Blackfriars Bridge, [Postmark, March 22, 1855].
I have been looking at the mangled remains of my drawing again by the light of your friendly letter, but really can only see it, in its present state, as a conceited-looking failure, and as to the execution, it is on a par with woodcut "Executions" in general; only in such cases the "copy of verses" ought to be made to match.
My wish was, and is, to make you a small water-colour, or pen and ink drawing, of the subject, as I should feel pleasure in doing it, and in your having it, in some shape; and that, since we cannot hang the engraver, the drawing, at any rate, should receive no quarter. By the bye, I have written to Dalziel, and though my letter was not indited, at a severe crisis of punning, it seems to have treated the subject in a manner to make him crusty, as he has never answered. . .
. . . Perhaps before this reaches you I shall get from you Ruskin's letter to Miss S., but if you have not posted it before, pray do so at once on receiving this, as I think I may want it. Ruskin's interest* in her continues unabated, and he is most desirous of benefiting her in any way in his power, and of her becoming a frequent visitor at his house. Some thoroughly fine day she and I are to pay him our first visit together.
Now to answer your question about Dr. Polidori. The fact of his suicide does not, unfortunately, admit of a doubt, though the verdict on the inquest was one of natural death; but this was a partly pardonable insincerity, arising from pity for my grandfather's great grief, and from a schoolfellow of my uncles happening to be, strangely enough, on the jury. This death happened in the year '21, and he was only in his 26th year. I believe that, though his poems and tales give an impression only of a cultivated mind, he showed more than common talents both for medicine, and afterwards for law, which pursuit he took to, in a restless mood, alter his return from Italy. The "pecuniary difficulties" were only owing, I believe, to sudden losses and liabilities incurred at the gaming-table, whither, in his last feverish days, he had been drawn by some false friend, though such tastes had always, in a healthy state, been quite foreign to him. I have met accidentally, from time to time, persons who knew him, and he seems always to have excited admiration by his talents, and with those who knew him well affection and respect by his honourable nature; but I have no doubt that vanity was one of his failings, and should think he might have been in some degree of unsound mind. He was my mother's favourite brother, and I feel certain her love for him is a proof that his memory deserves some respect. In Medwin, in Moore, and in Leigh Hunt, and elsewhere, I have seen allusions to him which dwelt on nothing but his faults, and therefore I have filled this sheet on the subject, though, of course, as far as your proposed criticism goes, I am only telling you that the book tells truth in this particular. Write soon, and believe me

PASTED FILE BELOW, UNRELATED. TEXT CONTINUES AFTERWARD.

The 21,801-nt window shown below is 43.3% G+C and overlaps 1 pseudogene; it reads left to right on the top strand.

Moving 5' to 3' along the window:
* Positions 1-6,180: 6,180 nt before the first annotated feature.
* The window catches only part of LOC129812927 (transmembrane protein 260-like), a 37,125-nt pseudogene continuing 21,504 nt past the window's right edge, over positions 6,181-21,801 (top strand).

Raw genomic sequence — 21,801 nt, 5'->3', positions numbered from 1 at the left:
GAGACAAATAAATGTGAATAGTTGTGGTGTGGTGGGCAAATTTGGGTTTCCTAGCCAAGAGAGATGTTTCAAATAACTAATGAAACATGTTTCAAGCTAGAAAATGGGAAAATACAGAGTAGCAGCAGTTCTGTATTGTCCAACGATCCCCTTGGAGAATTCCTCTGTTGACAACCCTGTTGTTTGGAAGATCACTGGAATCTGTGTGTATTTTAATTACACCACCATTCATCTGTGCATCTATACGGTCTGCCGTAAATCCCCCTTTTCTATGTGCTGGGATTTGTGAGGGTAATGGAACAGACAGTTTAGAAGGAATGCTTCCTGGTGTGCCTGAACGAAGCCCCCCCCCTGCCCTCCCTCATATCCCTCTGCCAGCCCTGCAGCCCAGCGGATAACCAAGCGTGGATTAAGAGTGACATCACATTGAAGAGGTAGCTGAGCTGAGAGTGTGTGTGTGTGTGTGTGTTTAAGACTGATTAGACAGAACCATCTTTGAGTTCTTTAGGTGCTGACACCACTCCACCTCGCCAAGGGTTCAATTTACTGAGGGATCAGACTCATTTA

D. G. ROSSETTI.
By the bye, I am delighted at your appreciation of Scott. I shrewdly suspect that the last time I heard you talk of him there "was nothing in him." [Allingham grates a little.] I think myself that Maryanne, with all its faults, is better worth writing than The Angel in the House. As exemplified in this poem, as well as in other respects, Scott is a man something of Browning's order, as regards his place among poets, though with less range and even much greater incompleteness, but also, on the other hand, quite without affectation ever to be found among his faults, and I think, too, with a more commonly appreciable sort of melody in his best moments.
* Ruskin, upon seeing the drawings and sketches of Elizabeth Siddal, began to purchase all of them. He later provided her with an annual sum of 150 pounds in exchange for her drawings up to that value.
-from Letters of Dante Gabriel Rossetti to William Allingham, 1854-1870 by George Birkbeck Hill (London: T.F. Unwin, 1897). p. 113-17.